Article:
As early as 2012, the government was aware that the Medicare and Medicaid funds paid to SNFs were an attractive opportunity to increase profitability. In a 2012 interview, Jodi Nudelman, inspector general of Department of Health and Human Services Region II, noted that Medicare pays SNFs for the services they provide, but at “different rates for each group . . . that varies between $200 and $800 a day per patient.” One of the reasons that nursing homes were targeted for attention was that “facilities were increasing billing for the highest level of therapy even though the types of patients and their medical conditions had not really changed.” The result? According to Nudelman, SNFs were billing more than 25% of their claims in error, resulting in $1.5 billion that should not have been paid. See, Interview with JodiNudelman,Region II Inspectorby RobertaBaskin,OIG Directorof MediaCommunications (Nov. 13, 2012). In other cases, facilities were providing unnecessary services that offered no patient benefits and could actually result in harm. “We have seen this with therapy services,” continued Nudelman, “because facilities have a financial incentive to provide more therapy than a patient needs. The more therapy a facility provides, the more they are paid.”
In an interview with the New York Times, Andrew Slavitt, the acting administrator of the Centers for Medicare and Medicaid Services,acknowledged that the payment system created an incentive for nursing homes to “provide as much therapy to a resident as that resident can tolerate.” And in March, an influential federal panel, the Medicare Payment Advisory Commission,called on Congress to “thoroughly revamp payments to nursing homes,” noting that Medicare payments to SNFs have been “at least 10 percent higher than the cost of care for fourteen years in a row. . . . Therapy payments are not proportional to costs, but instead rise faster than providers ’therapy costs.” This means, according to the commission, that Medicare “essentially requires tax payers to continue to finance the high margins of this industry.” Robert Pear, Nursing Homes Bill for More Therapy Than Patients Need, U.S. Says, N.Y. Times (Sept. 30, 2015).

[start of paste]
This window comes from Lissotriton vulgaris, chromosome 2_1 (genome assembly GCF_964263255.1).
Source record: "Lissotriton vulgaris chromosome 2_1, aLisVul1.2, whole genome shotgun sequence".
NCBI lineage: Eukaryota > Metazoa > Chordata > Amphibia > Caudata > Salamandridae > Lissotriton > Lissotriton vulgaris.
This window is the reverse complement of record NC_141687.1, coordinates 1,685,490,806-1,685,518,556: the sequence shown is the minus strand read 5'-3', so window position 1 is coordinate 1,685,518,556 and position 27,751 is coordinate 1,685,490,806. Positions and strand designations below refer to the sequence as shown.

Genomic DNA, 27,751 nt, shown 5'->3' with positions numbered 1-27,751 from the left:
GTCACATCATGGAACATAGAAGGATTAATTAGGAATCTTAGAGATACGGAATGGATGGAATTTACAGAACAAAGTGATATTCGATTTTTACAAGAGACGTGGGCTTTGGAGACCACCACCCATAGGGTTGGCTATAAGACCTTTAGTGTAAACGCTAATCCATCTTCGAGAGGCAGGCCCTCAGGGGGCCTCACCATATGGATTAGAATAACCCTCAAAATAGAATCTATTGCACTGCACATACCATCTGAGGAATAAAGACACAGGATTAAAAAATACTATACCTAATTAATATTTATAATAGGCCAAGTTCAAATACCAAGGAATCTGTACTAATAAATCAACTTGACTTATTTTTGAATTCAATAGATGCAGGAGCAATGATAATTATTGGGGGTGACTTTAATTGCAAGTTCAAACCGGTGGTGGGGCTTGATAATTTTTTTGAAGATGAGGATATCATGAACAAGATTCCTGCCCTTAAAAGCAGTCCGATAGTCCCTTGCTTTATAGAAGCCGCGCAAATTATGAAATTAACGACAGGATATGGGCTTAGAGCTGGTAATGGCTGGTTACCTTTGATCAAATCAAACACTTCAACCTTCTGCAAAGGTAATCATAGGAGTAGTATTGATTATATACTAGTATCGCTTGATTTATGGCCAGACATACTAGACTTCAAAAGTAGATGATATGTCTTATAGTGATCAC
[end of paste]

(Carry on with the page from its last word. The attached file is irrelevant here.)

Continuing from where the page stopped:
A Wall Street Journal article published the previous month reported that the highest level of skilled nursing therapy—at least 720 minutes a week—generated some of Medicare’s largest payments. In 2013, the Journal found, Medicare’s “ultra-high” rate (720 minutes or more per day) averaged roughly $560 a day. “The average was $445 a day for ‘very high’ therapy (500 to 719 minutes) and $325 for the ‘low’ category (45 to 149 minutes).” Christopher Weaver, et al., How Medicare rewards copious nursing home therapy,Wall St. J. (Aug. 16, 2015, 10:40 P.M.).
Greg Crist, a spokesman for the American Health Care Association (lobbying group for the skilled nursing industry), said that while Medicare may pay nursing homes more than their costs, Medicaid, the program for low-income people, generally pays SNFs much less.“ And on any day,”Mr. Cristsaid, “two-thirds of our residents are on Medicaid.” Put another way, Medicaid does not facilitate profitability so we drive profitability through the Medicare program.
This has created a ripe environment for whistle blowers and, not surprisingly, the number of cases filed continues to increase. The federal government is now placing greater emphasis on putting wrongdoers in jail as well recouping fraudulently billed services. In September, U.S. Deputy Attorney General Sally Quillian Yates noted that “civil attorneys investigating corporate wrongdoing should maintain a focus on the responsible individuals.” “Absent extraordinary circumstances or approved departmental policy,” she added, “the department will not release culpable individuals from civil or criminal liability when resolving a matter with a corporation.” In other words, no plea deals.
The elderly and disabled sector of our society continues to grow. So too will the government’s responsibility to enforce and perhaps change a federal program that is now leaking billions of dollars. At the moment, a few unscrupulous players are winning the race.